Relationships between soccer teams' fitness level and league standing at different stages of the season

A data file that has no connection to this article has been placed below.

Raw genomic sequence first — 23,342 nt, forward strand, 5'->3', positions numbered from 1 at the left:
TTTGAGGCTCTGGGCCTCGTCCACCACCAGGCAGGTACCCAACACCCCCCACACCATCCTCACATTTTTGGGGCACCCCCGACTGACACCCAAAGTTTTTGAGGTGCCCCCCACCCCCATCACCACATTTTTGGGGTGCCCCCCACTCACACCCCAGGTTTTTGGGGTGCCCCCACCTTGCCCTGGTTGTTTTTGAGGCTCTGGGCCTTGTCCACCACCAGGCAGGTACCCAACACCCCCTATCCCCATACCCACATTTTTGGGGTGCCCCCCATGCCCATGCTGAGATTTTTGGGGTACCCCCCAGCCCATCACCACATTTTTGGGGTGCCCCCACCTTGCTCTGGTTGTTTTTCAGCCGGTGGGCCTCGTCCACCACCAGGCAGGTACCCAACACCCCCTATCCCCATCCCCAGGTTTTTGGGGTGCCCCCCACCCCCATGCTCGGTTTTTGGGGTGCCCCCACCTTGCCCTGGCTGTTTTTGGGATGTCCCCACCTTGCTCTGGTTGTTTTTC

The purpose of the study was to find relationships between the players’ physical fitness and the team standing at four stages of the season in a professional soccer league. One-hundred and eighty-two trained male players from 12 teams of a first soccer division during the 2016-17 season participated in the study. All teams took part in four identical fitness testing sessions at four different stages of the season, including 10 and 20m sprint run, vertical jump, agility, and aerobic power assessment. Jump height was found to be significantly related to team standing in the league, either when scores were calculated as the percent of team players in the upper quarter of scores (significant at all four stages r= -0.639– -0.758), or when scores were calculated as team averages (significant only at the second stager=-0.603). No other fitness variable was found to be significantly related to the teams' standing at any of the season’s stages. The findings indicate that although leg power may be related to a team’s success, the overall fitness level of the players most likely is not a sufficient indicator of a soccer team’s success as reflected by league standing.